The other primary activity at a Super Bowl party is eating, so set up tables to give all your guests easy access to the food. This year, it’s vital you arrange tables so people don’t have to crowd together as they fill their plates.

Rather than placing a single buffet table in the back of the TV room, set up several small tables with different snacks and drinks. That allows your guests to walk around at a safe distance as they help themselves to one refreshment at a time.

For example, you can set up one small table near the eating area with all the dishes and silverware your guests will need. Then you can have a series of small tables with various party treats, such as nachos, hot dogs, and cupcakes, and a cooler filled with ice and drinks. Don’t forget to provide a trash can nearby for waste.

3. Decorate on the Cheap

Technically, there’s no need to buy any decorations for your party. Of course, party retailers and Amazon vendors would like you to think otherwise. As the big game draws near, they all start prominently displaying Super-Bowl-themed decorations with the appropriate team colors and logos. From tableware to banners to football-shaped balloons, you can easily outfit your entire party with these goodies.

Unfortunately, you only get to use them once since anything with the current Super Bowl number is useless for any other event. Even if you choose team-themed decorations, it could be years before you get to use them again.

However, if you really want to decorate, there’s a cheaper way to do it. Just head to your local dollar store and pick up supplies in the appropriate team colors. Paper tablecloths, napkins, cups, balloons, and streamers are all available in various colors and only cost a few bucks.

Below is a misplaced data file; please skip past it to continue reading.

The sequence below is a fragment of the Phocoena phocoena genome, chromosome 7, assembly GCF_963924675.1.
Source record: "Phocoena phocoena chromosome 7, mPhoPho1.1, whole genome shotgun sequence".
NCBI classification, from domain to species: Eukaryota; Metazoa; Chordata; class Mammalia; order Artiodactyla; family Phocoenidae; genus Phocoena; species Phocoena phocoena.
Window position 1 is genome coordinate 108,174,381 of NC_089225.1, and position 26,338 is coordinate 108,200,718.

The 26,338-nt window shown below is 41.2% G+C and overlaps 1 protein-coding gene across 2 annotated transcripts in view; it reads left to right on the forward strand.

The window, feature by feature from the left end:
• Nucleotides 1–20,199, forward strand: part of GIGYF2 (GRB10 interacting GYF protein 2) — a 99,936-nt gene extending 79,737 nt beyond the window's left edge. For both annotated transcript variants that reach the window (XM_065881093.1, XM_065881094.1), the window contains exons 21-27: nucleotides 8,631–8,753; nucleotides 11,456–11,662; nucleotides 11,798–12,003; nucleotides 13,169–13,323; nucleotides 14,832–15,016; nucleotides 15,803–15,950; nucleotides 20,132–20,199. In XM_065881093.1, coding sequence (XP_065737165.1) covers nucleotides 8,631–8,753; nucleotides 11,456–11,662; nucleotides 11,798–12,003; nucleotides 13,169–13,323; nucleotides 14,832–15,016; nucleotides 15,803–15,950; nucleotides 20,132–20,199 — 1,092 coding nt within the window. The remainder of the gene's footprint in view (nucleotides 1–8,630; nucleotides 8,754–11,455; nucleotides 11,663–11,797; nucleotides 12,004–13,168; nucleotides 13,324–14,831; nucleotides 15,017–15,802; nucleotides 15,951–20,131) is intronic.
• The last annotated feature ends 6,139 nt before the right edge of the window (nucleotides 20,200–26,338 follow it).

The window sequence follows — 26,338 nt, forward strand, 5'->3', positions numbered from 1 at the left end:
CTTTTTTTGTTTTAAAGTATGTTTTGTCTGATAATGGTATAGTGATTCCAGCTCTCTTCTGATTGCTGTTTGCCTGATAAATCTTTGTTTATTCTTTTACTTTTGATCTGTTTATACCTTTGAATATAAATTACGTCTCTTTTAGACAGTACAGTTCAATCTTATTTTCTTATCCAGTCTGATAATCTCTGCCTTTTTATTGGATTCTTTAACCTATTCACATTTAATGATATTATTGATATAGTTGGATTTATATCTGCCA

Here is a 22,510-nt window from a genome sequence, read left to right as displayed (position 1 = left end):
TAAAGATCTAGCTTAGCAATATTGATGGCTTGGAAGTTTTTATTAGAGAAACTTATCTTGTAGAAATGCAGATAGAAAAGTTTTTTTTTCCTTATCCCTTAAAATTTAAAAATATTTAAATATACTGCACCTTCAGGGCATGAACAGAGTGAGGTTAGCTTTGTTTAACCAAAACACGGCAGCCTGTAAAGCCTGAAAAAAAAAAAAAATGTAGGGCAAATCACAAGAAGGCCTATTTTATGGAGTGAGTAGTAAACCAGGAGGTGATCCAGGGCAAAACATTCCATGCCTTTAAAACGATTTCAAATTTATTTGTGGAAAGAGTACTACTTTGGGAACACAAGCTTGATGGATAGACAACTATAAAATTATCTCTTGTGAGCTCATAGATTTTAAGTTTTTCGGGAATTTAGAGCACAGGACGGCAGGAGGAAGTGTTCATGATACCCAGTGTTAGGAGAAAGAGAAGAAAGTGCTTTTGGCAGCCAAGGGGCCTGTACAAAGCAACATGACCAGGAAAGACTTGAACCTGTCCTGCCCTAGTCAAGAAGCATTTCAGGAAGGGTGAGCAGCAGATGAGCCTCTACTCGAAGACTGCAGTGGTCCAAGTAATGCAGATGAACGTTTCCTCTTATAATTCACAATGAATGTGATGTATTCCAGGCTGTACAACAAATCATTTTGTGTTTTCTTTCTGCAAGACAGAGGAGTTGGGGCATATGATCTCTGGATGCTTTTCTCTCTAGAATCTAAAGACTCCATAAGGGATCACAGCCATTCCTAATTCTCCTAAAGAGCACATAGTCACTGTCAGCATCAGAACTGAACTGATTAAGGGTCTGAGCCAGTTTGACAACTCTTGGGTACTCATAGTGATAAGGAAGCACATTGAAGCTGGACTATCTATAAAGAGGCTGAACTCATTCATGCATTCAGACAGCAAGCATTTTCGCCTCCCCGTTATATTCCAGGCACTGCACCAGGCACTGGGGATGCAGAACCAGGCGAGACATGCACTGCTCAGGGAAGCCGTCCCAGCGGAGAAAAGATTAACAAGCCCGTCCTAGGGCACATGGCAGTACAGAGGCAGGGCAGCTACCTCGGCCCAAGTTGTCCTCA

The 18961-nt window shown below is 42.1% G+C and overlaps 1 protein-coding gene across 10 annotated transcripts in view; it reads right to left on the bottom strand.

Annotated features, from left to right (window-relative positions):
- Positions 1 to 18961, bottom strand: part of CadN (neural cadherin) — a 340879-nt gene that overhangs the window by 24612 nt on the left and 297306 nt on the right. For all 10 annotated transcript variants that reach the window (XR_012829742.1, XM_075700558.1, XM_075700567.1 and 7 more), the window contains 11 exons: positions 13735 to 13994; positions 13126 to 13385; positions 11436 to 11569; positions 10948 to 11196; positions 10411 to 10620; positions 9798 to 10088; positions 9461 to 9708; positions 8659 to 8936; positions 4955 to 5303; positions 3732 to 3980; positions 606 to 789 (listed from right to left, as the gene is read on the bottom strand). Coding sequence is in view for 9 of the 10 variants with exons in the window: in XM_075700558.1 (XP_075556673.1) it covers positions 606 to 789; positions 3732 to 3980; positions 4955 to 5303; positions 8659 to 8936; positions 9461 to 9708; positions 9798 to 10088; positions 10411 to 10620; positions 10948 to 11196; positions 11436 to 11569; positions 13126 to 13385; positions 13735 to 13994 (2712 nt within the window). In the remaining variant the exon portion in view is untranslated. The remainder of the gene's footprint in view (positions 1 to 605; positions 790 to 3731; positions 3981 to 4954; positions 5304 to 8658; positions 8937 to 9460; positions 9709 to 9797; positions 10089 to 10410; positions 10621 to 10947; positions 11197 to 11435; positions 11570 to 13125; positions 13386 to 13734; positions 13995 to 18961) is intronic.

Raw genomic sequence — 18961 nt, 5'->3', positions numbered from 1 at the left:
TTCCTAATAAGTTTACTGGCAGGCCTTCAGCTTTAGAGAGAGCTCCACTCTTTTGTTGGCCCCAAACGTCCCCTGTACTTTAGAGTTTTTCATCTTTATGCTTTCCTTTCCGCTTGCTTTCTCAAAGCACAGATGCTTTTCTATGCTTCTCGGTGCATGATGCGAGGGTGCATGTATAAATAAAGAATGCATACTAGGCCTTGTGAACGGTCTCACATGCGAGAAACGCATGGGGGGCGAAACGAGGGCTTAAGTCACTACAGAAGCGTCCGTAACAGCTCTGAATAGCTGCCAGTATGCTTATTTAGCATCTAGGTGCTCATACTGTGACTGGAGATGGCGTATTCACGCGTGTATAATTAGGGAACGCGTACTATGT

Plates and utensils are also available from the dollar store, though not necessarily in team colors. In a normal year, you could avoid spending money on these disposable goods entirely by just using whatever dishes and silverware you already have at home. And if you’re sticking to your household members or pandemic pod, that’s still prudent advice.

However, during the pandemic, disposable plates and utensils are a safer way to go. It’s much easier to take out one bag of trash after your party than to worry about scrubbing your hands each time you handle your guests’ used dishes.


Feeding the Crowd

Homemade Nachos Cheddar Cheese Jalapenos Mexican

From the kickoff to the final celebration, a typical Super Bowl broadcast lasts close to four hours. You can get pretty hungry in that time, even if you’re just watching TV. So any good Super Bowl party needs food — and plenty of it.

Since the game typically starts at 6:30pm, your guests probably won’t have time for dinner before the party begins. Most guests expect to eat their meal with you, plus snacks and drinks throughout the evening.